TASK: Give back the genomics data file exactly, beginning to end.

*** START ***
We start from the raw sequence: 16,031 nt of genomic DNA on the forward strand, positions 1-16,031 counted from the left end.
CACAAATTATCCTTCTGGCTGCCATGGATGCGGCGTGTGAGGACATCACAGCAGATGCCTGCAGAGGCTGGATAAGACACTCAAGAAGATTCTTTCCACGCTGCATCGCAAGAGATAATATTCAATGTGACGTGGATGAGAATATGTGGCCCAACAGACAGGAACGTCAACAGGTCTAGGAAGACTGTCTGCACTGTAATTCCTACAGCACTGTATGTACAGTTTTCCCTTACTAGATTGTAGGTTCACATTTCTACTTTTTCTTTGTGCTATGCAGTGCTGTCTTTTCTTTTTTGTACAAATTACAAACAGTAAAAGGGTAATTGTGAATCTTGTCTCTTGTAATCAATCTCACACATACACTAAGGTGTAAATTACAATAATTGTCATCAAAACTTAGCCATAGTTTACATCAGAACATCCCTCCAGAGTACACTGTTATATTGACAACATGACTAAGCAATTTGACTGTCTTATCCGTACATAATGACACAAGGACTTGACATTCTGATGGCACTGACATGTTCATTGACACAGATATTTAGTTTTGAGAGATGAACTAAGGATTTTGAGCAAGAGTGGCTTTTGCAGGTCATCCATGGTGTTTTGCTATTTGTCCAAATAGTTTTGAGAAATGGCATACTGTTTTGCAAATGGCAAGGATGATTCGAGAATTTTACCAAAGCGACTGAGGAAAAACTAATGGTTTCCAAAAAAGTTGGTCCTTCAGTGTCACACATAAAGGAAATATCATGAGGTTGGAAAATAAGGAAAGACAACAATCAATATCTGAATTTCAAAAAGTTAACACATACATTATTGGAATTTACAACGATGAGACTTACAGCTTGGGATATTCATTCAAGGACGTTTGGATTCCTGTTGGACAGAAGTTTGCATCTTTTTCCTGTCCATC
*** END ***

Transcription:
We start from the raw sequence: 16,031 nt of genomic DNA on the forward strand, positions 1-16,031 counted from the left end.
CACAAATTATCCTTCTGGCTGCCATGGATGCGGCGTGTGAGGACATCACAGCAGATGCCTGCAGAGGCTGGATAAGACACTCAAGAAGATTCTTTCCACGCTGCATCGCAAGAGATAATATTCAATGTGACGTGGATGAGAATATGTGGCCCAACAGACAGGAACGTCAACAGGTCTAGGAAGACTGTCTGCACTGTAATTCCTACAGCACTGTATGTACAGTTTTCCCTTACTAGATTGTAGGTTCACATTTCTACTTTTTCTTTGTGCTATGCAGTGCTGTCTTTTCTTTTTTGTACAAATTACAAACAGTAAAAGGGTAATTGTGAATCTTGTCTCTTGTAATCAATCTCACACATACACTAAGGTGTAAATTACAATAATTGTCATCAAAACTTAGCCATAGTTTACATCAGAACATCCCTCCAGAGTACACTGTTATATTGACAACATGACTAAGCAATTTGACTGTCTTATCCGTACATAATGACACAAGGACTTGACATTCTGATGGCACTGACATGTTCATTGACACAGATATTTAGTTTTGAGAGATGAACTAAGGATTTTGAGCAAGAGTGGCTTTTGCAGGTCATCCATGGTGTTTTGCTATTTGTCCAAATAGTTTTGAGAAATGGCATACTGTTTTGCAAATGGCAAGGATGATTCGAGAATTTTACCAAAGCGACTGAGGAAAAACTAATGGTTTCCAAAAAAGTTGGTCCTTCAGTGTCACACATAAAGGAAATATCATGAGGTTGGAAAATAAGGAAAGACAACAATCAATATCTGAATTTCAAAAAGTTAACACATACATTATTGGAATTTACAACGATGAGACTTACAGCTTGGGATATTCATTCAAGGACGTTTGGATTCCTGTTGGACAGAAGTTTGCATCTTTTTCCTGTCCATC